Thing is, I dislike the 1/8" phono connector and would love to see it go for something else. From a product design perspective it’s a terrible, terrible connector. All of the breaking stresses of the connector are primarily on the jack and not the plug, so if put the wrong force on the connector (say a sideways leverage force) you’re going to not break the plug, you’re going to break the socket. Making more robust sockets takes up a lot of space in devices, and they still break. I’m not saying that Lightning and USB-C don’t break, but they are designed in such a way, like micro-USB-B, that puts the breaking stresses primarily on the cable and not the device, the much cheaper end to either replace or repair. But, I don’t see things focusing on USB-C or some other existing connector for such purposes.

Well, having a pair of these, I may want an app for my headphones. If it had easier-to-use controls for setting things that are difficult on the device itself, say if there was a set of options for noise cancelling or something like that, sure I’d want an app for that. It’s also useful as I said to have the firmware updates done through the app (these aren’t dumb headphones). It would pretty much never be something I’d want to use all the time, and my current way of using it suits me well, but with all sorts of devices gaining in all sorts of functionality, you can’t assume that no one would not want an easier-to-use interface for their devices. :stuck_out_tongue:


#10

you would think so, but nowadays, you would be sadly wrong.


#11

To enhance your listening experience. Are you even paying attention?

What kind of backward stoneage unenhanced experience are you having when you listen?

For God’s sake, get with the program.


#12

Bonus: when your fork and TP vendors hook up, they’ll be able to compute transit times! :slight_smile:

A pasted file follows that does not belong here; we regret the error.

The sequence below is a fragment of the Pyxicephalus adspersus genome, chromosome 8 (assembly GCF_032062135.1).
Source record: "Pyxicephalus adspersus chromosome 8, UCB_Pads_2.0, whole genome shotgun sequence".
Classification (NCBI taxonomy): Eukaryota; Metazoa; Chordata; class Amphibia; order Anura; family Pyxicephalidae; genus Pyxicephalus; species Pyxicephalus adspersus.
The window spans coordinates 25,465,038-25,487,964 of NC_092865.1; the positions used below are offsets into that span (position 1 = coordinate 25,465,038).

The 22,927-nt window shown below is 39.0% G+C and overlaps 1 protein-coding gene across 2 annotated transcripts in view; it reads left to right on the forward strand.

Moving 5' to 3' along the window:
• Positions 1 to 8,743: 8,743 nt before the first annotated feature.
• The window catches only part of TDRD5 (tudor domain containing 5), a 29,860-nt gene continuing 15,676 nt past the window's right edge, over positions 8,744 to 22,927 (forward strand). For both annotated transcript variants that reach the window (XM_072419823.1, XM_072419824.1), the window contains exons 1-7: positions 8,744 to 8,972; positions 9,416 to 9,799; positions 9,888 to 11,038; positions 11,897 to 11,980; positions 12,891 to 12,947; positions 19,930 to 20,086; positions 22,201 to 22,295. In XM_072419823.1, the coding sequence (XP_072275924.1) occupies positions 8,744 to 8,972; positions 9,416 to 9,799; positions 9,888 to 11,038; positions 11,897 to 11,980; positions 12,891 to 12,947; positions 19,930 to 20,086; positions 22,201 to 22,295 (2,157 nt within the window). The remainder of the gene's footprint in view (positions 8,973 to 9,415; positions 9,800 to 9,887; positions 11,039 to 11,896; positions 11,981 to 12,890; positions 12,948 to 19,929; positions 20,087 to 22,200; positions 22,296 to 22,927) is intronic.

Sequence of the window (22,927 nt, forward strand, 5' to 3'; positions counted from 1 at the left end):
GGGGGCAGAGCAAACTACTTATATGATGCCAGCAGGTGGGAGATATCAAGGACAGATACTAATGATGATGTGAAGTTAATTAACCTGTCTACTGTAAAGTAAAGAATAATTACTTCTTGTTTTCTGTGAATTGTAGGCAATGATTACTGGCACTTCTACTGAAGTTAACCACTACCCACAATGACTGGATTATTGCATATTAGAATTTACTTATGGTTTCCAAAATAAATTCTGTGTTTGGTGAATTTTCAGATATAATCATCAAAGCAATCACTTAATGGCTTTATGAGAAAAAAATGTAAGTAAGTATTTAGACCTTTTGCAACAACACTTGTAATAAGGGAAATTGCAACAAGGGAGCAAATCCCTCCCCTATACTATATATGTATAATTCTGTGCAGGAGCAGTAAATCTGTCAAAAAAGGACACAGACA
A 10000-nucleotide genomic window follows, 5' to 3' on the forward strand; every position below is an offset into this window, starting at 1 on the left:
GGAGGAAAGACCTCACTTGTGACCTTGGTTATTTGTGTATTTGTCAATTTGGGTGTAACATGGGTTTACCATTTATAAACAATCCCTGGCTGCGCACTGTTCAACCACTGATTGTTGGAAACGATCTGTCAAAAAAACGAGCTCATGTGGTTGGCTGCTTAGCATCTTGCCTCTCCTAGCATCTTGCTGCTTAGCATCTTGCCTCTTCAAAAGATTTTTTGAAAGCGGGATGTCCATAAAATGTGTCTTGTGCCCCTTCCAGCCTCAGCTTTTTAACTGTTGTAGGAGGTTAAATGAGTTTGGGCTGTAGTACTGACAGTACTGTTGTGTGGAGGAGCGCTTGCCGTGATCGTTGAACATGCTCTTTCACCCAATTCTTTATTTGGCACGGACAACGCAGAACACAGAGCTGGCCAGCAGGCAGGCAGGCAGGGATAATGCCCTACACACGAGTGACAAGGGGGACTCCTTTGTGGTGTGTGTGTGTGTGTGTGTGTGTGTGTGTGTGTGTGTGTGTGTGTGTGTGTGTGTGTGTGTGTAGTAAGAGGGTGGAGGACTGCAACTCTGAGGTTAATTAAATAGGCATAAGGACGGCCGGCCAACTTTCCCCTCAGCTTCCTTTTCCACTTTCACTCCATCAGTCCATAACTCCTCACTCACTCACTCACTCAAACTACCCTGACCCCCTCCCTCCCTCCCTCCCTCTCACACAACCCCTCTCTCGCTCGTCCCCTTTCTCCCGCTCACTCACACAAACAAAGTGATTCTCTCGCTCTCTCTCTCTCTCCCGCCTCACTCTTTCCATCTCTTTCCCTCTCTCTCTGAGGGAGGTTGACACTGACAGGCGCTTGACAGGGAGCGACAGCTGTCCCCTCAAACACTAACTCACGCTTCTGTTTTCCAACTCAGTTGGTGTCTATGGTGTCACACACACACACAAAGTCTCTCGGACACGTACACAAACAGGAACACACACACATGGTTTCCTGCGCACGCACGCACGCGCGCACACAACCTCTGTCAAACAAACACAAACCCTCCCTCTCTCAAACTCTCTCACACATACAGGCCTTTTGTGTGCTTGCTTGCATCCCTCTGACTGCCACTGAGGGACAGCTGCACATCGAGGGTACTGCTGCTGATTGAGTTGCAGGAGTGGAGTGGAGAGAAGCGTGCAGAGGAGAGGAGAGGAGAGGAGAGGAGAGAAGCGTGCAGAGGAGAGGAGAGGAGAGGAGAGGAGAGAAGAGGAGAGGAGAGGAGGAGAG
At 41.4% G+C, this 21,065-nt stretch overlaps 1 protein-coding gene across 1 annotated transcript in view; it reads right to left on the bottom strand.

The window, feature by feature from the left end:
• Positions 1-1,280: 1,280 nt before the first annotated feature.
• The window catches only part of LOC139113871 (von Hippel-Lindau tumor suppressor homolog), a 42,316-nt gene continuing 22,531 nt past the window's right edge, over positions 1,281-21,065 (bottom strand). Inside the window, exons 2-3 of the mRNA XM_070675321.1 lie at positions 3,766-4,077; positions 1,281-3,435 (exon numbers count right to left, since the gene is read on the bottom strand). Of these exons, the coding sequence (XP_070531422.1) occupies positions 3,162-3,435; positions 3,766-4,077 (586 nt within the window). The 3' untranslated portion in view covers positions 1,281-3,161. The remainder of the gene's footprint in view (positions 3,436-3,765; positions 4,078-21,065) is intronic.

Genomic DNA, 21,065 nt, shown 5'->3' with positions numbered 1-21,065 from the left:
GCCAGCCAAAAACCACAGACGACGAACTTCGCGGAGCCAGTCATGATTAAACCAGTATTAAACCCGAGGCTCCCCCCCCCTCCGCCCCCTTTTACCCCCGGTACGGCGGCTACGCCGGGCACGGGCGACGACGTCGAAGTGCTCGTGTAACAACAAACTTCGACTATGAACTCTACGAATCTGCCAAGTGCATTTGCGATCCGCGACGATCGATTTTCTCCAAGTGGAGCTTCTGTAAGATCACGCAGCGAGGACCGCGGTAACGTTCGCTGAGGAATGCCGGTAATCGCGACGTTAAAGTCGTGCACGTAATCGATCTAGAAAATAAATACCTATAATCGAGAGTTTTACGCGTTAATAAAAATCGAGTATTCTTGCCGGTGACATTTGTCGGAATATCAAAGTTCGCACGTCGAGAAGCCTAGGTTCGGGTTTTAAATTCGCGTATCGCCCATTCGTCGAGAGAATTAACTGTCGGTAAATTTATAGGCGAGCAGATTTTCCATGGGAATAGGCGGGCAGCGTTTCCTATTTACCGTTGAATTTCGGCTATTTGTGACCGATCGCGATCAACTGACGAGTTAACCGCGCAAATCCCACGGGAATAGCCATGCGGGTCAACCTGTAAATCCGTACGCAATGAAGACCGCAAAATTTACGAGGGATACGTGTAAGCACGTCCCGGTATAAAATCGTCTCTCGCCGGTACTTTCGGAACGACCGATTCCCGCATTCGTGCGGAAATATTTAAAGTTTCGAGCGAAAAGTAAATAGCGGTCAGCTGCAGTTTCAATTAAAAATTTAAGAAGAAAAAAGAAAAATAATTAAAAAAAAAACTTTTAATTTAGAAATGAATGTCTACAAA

#13

I have a set of Bose wired (non-wireless) noise cancelling headphones that is several years old. No such thing as a firmware update for these, to the best of my knowledge.

So am I right in understanding that firmware updates would pretty much be for wireless capabilities? Or do firmware updates also improve the noise cancelling abilities?


#14

I am wondering if these have fancy things like media buttons on the headphones like I have seen on some new models.


#15

Since there haven’t been any official release notes, just reports of what it fixes and breaks, I think it’s mostly wireless issues that are taken care of in the updates but there’s nothing stopping them from making changes to the noise cancelling either. Although, for the most part, there’s not a lot new happening there.


#16

About the only thing the Bose app could learn from my listening habits is that I’m not spending $350 a pair of headphones.


#17

I’ve got a set of QC35s (which are awesome, by the way) and I can’t say as I’ve ever needed their app. I’m unlikely to want to install it now, or for that matter to ever buy a Bose product again.


#18

With helpful popups on your phone: “If you eat now, you’ll be pooping at 7:45am.”


#19

Wow, another reason to avoid Bose


#20

But then how would the headphone manufacturer be able to collect and sell your data?